- Module 15 - Data Acquisition Systems
- Module 16 - Tachometer
- Module 17 - Control Systems
- Module 18 - Serial Communication
- Module 19 - Bluetooth Low Energy
- Module 20 - Wi-Fi
- Compete Challenges
This video from TI can say what I wanted to express much better than I can.
Step 4: Use the Robotics Curriculum As a Starting Point
While not easy, or not as proscribed, you could expand upon the lectures, labs, activities, etc, that the curriculum offers.
For example, I've linked some other Instructables into this one (see the previous Step listing all of the learning modules) where I tried to either expand by doing more with the electronics (capacitors), or try to write the code in assembly in addition to writing it in C.
The more you're familiar with assembly programming, the better higher-level language programmer you can be; the better choices you'll make in projects.
Step 5: Arduino Vs MSP432 (work in Progress)
I didn't really know it with any certainty at the time, but I had that impression... here's an excerpt from an article that can express it better than I can:
Differences between Arduino and MSP432401R:
Now, we will see why we picked MSP432 as opposed to the much popular Arduino. Arduino might be quite simple to program and prototype because of all the available APIs, but when it comes to better control of hardware, MSP432 has the advantage.With the help of CCS, we can not only access the address space of MSP432 but also we can change a values of different registers which will appropriately affect different settings.Arduino is not just a microcontroller, it virtually is like a wrapper around a microcontroller. Arduino is like a cooked pie whereas MSP432 is like a raw orange which we have to cook ourselves. Hopefully, this clarifies the different applications of both of them.For the beginning stages Arduino can be used, but when performance becomes critical, TI MSP432 works much better because of the control over hardware.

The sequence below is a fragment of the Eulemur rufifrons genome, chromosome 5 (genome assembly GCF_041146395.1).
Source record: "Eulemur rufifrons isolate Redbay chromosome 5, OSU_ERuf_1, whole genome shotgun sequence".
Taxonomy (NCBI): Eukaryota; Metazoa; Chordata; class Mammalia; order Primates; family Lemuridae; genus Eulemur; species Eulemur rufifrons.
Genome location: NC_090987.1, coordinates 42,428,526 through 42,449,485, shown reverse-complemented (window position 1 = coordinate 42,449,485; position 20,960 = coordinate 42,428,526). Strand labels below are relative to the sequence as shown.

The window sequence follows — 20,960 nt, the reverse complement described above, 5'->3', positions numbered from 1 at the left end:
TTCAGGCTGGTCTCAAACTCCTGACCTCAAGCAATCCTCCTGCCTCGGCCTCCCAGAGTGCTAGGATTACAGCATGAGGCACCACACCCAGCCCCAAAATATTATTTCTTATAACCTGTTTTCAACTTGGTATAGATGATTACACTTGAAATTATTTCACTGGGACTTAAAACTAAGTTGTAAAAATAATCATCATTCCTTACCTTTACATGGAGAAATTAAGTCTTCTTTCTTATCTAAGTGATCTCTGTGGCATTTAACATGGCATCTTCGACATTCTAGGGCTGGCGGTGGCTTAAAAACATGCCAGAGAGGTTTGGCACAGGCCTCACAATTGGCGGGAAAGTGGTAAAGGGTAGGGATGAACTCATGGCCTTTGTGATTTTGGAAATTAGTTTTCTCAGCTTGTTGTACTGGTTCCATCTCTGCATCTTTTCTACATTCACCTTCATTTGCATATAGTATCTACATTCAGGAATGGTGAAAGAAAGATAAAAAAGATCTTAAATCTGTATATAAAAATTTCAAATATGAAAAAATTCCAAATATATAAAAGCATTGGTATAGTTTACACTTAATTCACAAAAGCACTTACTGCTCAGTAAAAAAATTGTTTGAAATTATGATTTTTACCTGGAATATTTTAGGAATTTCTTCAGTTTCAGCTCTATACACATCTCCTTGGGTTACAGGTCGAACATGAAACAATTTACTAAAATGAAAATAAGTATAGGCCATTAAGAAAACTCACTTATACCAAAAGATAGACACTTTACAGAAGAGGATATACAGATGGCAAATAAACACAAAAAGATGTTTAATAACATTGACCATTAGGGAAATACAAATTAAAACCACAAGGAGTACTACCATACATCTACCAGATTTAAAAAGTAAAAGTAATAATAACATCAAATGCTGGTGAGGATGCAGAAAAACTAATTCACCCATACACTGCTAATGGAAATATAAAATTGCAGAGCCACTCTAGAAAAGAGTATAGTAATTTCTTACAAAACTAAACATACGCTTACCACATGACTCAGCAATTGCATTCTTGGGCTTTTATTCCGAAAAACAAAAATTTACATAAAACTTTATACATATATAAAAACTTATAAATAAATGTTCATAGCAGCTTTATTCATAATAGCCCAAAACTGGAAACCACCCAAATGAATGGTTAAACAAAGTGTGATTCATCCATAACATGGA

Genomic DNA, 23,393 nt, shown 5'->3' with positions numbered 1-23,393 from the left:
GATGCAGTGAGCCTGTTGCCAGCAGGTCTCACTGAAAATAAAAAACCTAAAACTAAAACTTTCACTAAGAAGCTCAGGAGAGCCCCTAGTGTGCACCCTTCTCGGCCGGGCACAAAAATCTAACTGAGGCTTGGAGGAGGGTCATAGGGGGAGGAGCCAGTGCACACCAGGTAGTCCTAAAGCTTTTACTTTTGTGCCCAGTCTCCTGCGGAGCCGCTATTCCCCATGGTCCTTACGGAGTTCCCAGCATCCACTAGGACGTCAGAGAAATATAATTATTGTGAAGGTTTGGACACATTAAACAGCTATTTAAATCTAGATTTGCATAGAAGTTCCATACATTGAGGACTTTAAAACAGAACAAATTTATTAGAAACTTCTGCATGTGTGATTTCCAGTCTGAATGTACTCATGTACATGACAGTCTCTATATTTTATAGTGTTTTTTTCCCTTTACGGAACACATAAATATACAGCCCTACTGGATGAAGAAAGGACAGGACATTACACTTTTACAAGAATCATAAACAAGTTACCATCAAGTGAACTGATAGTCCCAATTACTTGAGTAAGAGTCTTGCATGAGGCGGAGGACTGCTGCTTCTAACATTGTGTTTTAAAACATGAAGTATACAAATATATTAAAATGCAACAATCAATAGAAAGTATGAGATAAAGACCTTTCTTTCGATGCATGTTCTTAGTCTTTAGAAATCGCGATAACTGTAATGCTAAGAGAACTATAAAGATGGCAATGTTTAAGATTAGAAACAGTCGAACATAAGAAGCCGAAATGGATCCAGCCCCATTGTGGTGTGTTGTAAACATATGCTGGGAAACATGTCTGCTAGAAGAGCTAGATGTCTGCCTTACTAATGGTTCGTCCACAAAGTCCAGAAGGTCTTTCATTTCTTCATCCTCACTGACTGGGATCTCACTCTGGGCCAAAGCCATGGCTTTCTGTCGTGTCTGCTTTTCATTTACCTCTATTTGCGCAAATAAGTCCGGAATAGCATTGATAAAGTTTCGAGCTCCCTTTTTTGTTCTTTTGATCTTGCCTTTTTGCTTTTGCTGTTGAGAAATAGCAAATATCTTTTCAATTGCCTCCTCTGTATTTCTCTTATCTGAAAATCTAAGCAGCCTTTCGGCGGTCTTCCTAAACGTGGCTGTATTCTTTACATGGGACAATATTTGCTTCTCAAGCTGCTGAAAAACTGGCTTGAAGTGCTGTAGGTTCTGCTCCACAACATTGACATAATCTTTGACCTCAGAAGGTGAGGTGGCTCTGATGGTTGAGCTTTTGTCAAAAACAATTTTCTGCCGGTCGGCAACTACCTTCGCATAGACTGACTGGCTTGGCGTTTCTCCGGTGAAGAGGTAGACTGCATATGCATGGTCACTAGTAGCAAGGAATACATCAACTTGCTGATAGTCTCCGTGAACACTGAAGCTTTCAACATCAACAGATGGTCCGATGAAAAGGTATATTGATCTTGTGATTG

That excerpt is taken from here.
Step 6: Raspberry Pi 3 B Vs MSP432 (work in Progress)
The comparison isn't really fair, as the Pi is really a micro computer and the MSP is a micro controller.
However, with the T.I. Robotics Kit course, it is being used as the brains for a robot.
Obviously, the Pi has a lot more memory.
The Pi, running stock Raspbian, isn't a real-time OS. This drawback could come into play if you were interested in getting precise measurements (timing) from a sensor.
The MSP on the development board includes two general-purpose LEDs (at least one, maybe both, are RGB), and the board also includes two general-purpose momentary push-button switches.